Italy Makes Third Attempt To Sell Alitalia

May 30, 2008

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Italy on Friday launched its third attempt in 18 months to find a buyer for Alitalia, naming the country's biggest bank as adviser and issuing secretive new rules in the hope of speeding up the ailing airline's sale.

The new conservative government said bank Intesa Sanpaolo would seek one or more buyers for the state's 49.9 percent stake in Alitalia, which is struggling for survival after Air France-KLM pulled out of a takeover.

Under the new rules, there will be no auction and the government will not be obliged to disclose information about the sale until an offer has been made, unlike the normal requirement for listed companies, Economy Minister Tremonti said.

"The situation is so serious and urgent that the usual privatization procedures which failed in the past have to be ruled out," Tremonti told a news conference.

He made no mention of a timeframe for the sale nor of any potential buyers, but said Intesa Sanpaolo was free to take part itself in any bid. Intesa's chief executive Corrado Passera declined to comment.

Tremonti blamed the previous administration, which first put the state's 49.9 percent stake in Alitalia up for sale in December 2006, for failing to close the deal successfully.

"We have learned lessons from the past 18 months," said Tremonti, who took office in Silvio Berlusconi's new government this month.

"There is a crisis, there is a failure of the privatization process and Air France is not there anymore," he said.

Berlusconi had vocally opposed the Air France-KLM bid for Alitalia and turned it into a major issue in the April election he went on to win.

Berlusconi has repeatedly promised that an Italian consortium of investors will rescue Alitalia, but the bidders have so far failed to emerge.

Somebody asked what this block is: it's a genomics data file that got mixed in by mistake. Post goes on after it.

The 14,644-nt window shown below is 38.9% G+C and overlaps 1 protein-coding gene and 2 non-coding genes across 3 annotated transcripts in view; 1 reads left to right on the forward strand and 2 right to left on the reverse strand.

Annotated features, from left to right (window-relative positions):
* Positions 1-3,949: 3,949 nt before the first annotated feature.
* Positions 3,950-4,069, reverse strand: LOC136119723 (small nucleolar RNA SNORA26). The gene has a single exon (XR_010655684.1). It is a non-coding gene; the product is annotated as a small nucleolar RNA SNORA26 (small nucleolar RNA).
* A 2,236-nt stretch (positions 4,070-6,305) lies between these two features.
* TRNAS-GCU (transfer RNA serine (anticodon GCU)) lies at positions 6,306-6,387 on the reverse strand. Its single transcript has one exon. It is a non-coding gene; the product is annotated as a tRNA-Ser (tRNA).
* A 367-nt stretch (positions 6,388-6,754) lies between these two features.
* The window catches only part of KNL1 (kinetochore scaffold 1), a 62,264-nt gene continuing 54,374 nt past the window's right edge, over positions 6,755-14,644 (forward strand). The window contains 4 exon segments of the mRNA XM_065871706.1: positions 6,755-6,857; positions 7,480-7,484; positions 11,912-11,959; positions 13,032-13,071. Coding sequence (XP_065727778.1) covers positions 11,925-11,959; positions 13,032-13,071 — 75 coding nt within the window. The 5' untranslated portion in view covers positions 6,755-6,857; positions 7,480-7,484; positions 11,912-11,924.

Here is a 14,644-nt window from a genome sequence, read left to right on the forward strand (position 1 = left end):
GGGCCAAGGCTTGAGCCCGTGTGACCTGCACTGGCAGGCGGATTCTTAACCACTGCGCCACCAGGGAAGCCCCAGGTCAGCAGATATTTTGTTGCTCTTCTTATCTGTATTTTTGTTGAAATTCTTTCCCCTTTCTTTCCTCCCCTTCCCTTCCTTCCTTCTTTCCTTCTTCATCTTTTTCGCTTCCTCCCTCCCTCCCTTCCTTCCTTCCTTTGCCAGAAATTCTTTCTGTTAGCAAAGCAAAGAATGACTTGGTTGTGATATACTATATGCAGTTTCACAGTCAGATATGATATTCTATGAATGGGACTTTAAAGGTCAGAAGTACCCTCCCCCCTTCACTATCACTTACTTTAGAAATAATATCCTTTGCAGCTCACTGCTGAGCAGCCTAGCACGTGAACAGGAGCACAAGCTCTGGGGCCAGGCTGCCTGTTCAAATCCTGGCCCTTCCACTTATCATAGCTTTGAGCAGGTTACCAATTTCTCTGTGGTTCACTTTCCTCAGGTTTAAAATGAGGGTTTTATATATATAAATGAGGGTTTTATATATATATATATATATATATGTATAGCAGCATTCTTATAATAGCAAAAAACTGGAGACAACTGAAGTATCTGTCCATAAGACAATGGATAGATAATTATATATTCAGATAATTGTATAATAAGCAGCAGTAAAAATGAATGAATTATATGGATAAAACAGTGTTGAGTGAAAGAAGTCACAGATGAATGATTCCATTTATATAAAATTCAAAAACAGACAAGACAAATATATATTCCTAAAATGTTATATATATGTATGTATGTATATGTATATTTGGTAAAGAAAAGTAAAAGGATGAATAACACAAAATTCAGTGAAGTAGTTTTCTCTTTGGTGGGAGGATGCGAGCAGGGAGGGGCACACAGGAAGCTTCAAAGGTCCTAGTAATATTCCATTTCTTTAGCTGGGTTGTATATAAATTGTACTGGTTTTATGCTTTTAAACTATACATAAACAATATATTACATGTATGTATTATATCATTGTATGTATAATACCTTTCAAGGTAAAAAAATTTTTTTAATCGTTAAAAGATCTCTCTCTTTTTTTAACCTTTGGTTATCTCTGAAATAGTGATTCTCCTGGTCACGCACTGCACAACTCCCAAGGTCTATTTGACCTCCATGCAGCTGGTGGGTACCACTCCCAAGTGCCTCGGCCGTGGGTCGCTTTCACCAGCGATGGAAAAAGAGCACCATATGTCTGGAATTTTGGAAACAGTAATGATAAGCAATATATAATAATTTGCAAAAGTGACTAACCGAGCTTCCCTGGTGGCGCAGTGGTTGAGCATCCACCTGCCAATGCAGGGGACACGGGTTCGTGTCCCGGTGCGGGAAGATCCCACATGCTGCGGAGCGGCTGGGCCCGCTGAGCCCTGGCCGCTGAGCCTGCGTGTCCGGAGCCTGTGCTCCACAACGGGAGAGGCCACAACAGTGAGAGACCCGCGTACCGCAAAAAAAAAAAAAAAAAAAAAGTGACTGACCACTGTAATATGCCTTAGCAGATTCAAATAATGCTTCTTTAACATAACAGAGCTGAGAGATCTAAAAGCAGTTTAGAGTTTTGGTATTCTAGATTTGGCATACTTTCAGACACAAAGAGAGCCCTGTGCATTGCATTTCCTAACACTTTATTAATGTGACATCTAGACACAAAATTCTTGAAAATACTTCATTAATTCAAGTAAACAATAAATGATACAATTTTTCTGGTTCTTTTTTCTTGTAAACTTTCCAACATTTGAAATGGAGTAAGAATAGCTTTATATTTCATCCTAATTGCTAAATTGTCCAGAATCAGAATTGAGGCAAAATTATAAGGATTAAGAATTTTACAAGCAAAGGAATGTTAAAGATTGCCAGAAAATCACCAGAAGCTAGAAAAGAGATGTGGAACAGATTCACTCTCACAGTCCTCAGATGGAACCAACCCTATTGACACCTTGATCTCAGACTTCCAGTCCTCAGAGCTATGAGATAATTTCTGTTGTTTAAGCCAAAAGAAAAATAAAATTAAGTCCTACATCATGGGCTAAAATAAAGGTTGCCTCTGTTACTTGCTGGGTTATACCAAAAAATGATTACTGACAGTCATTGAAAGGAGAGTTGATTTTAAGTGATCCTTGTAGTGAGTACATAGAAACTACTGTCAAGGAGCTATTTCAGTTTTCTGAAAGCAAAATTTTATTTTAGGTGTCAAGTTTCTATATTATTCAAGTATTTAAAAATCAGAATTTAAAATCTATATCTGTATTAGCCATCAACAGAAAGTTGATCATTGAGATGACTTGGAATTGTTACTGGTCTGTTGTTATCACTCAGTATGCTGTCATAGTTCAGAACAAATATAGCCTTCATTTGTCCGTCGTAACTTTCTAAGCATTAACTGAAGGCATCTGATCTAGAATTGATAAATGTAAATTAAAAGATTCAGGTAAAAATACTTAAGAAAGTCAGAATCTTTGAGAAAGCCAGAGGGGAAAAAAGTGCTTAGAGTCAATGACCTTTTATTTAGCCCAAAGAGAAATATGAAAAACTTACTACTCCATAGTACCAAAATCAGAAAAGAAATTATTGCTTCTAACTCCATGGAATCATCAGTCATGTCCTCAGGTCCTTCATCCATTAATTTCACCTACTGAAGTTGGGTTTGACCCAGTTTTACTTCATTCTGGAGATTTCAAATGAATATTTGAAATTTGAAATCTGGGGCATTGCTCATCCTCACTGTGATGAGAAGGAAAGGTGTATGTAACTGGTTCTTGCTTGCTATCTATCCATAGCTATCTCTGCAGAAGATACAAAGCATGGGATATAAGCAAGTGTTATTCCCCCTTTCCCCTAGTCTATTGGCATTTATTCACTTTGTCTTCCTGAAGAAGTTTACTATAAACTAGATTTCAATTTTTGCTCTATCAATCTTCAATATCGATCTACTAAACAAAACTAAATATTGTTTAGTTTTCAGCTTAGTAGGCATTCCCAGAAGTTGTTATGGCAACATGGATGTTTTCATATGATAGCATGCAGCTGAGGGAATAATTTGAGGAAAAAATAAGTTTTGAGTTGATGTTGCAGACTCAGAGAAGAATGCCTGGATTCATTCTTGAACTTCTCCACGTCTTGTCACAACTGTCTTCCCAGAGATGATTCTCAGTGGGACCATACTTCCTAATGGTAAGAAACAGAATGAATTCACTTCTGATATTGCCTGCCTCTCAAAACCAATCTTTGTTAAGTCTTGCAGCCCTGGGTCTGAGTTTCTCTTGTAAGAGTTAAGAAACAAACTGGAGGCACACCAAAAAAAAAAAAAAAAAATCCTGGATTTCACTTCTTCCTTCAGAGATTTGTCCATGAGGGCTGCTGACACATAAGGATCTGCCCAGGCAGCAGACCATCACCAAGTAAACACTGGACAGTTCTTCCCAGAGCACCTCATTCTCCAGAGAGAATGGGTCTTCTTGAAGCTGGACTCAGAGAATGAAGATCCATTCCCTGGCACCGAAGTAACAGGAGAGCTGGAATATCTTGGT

"Passera is the only one who can take charge of the situation," said another minister who asked not to be named.

Alitalia's board will meet on June 3 to discuss its prospects. The airline received a badly-needed financial lifeline this week, when the government converted a EUR300 million euro emergency loan to the airline into company capital. Tremonti said this was the only way to prevent the national carrier from going bankrupt or being put under special administration.

That loan is being scrutinized by the European Commission to see whether it violates rules barring state aid.

Alitalia said on Tuesday it had posted a 2007 net loss of EUR495 million (USD$778.3 million) and reiterated it quickly needed fresh capital to keep flying.

On Friday, the airline said its short-term liquidity at the end of April fell to EUR174 million from EUR180 million a month earlier, and that its net debt stood at EUR1.36 billion, slightly up from March.

The previous government's first attempt to sell Alitalia in an auction ended in failure last July when all the bidders pulled out.

The company later began exclusive talks with Air France-KLM after rejecting a rival offer from smaller Italian airline Air One, which was backed by Intesa Sanpaolo.

But that deal also fell apart because of union opposition and political pressures during the election campaign.

Air France-KLM said this week it seemed "impossible" that it could resume talks with the Italian airline.